Solution on track? Hebden and Mytholmroyd stations in running for parking funding

Mytholmroyd Station Partnership secretary Sue Mitchell and chairman Geoff Mitchell
Mytholmroyd Station Partnership secretary Sue Mitchell and chairman Geoff Mitchell

Calder Valley rail users could be set to benefit if a car parking scheme goes ahead.

The West Yorkshire Combined Authority has announced a package of car park extensions around the railway stations in Mytholmroyd and Hebden Bridge.

The project, which is part of the West Yorkshire Plus Transport Fund, has identified 16 stations across West Yorkshire that would benefit from increased car parking.

Geoff Mitchell, chairman of the Mytholmroyd Station Partnership, said: “For years our volunteers have been trying to get this car park.

Mr Mitchell added: Many years ago, our volunteers went out in temperatures of minus 10C to survey passengers about the possibility of introducing parking and the response has always been positive.

“Last year 95 per cent of people said a car park would be welcomed. The lack of parking is a Calder Valley problem and the introduction of car parks will help to ease this.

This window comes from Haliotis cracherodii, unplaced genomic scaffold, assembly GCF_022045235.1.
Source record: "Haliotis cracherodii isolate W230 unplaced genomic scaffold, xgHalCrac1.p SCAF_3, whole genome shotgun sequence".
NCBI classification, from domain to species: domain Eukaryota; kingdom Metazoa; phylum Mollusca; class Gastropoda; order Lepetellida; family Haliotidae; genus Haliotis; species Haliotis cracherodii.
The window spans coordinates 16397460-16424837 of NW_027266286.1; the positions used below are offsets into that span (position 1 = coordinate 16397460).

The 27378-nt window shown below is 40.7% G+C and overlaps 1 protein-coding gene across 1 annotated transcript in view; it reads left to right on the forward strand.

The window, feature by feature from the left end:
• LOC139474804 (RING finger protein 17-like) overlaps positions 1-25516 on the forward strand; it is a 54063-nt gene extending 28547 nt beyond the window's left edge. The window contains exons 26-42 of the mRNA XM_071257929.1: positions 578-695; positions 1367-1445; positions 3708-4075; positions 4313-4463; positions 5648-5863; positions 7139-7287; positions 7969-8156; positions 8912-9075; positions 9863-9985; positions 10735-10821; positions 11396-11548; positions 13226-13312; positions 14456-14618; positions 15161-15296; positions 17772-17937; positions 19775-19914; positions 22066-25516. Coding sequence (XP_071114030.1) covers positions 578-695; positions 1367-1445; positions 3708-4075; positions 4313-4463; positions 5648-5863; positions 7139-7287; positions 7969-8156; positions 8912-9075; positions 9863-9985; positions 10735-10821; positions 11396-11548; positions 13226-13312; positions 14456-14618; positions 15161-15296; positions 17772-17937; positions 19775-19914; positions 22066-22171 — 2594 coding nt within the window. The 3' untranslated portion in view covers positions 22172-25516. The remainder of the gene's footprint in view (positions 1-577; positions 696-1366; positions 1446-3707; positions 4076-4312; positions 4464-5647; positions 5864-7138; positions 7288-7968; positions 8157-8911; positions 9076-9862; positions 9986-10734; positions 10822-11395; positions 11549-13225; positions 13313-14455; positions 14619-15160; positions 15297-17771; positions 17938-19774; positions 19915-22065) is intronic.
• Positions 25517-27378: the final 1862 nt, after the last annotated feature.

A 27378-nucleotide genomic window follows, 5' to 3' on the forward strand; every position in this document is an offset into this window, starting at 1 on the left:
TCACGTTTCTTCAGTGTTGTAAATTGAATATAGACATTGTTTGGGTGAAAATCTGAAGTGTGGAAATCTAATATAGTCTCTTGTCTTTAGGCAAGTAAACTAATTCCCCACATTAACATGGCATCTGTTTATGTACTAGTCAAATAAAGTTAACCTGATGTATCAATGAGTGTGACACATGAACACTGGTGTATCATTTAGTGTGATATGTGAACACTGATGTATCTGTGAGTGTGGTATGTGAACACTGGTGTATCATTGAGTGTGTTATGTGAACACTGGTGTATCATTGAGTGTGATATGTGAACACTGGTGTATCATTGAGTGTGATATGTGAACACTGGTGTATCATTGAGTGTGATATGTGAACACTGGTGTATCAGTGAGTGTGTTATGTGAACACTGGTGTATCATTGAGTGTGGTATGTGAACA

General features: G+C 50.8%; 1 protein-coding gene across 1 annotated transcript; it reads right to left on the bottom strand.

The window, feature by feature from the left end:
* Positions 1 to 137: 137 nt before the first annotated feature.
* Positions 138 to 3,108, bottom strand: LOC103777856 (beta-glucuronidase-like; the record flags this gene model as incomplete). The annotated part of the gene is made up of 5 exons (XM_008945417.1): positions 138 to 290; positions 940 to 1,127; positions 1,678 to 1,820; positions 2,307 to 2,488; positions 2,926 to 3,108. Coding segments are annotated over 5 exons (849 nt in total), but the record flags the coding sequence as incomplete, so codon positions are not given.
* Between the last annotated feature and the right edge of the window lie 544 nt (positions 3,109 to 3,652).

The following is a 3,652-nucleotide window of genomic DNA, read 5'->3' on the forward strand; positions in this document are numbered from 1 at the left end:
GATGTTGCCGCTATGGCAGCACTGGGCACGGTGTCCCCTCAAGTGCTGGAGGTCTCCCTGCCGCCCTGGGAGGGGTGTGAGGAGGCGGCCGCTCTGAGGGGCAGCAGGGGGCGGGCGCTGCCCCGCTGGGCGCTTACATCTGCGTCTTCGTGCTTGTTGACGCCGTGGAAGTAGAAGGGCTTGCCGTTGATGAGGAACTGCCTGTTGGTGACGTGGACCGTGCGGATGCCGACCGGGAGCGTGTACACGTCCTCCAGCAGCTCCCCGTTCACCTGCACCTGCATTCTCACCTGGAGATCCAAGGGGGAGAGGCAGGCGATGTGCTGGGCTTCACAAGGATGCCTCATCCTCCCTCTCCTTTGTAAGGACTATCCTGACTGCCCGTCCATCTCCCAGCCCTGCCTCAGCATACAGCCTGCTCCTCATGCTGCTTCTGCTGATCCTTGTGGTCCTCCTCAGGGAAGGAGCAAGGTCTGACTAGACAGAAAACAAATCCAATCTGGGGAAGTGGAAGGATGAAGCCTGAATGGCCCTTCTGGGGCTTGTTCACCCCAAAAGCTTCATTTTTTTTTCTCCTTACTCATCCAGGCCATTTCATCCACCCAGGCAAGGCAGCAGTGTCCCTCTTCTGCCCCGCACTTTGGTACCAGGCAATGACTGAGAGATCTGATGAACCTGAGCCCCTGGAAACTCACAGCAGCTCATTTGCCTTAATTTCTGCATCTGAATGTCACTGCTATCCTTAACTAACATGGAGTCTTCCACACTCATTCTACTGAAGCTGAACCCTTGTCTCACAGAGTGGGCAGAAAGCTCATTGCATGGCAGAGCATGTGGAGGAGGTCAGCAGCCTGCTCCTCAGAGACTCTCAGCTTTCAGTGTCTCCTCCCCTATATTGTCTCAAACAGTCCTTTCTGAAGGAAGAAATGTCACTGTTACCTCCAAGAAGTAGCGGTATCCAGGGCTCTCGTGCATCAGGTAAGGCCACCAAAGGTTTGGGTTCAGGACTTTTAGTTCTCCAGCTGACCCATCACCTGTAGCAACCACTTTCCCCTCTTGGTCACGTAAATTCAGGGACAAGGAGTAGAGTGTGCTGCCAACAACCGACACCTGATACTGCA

“We are up against the likes of Leeds so it is going to be tough.”

The announced package is designed to support employment growth in urban centres and benefit commuters.

The WYCA have commenced feasibility studies that will look at how viable it would be to increase car parking facilities at the Calder Valley rail stations, with an outcome expected by March. A board has been established to focus on the work and will include representation from Network Rail, Northern Rail and Calderdale Council.

Councillor Simon Young (Lab, Luddenden Foot) said: “It is an exciting step forward in what has been a long journey. It will be important in the economical regeneration in the Calder Valley.

“I think there is a parking issue in the Calder Valley so this would help alleviate that. The disabled access that is going to be provided is going to be critical as well, so fingers crossed that the scheme gets the go ahead.”

If the feasbility studies are successful, the car parks are expected to be built within the next three years.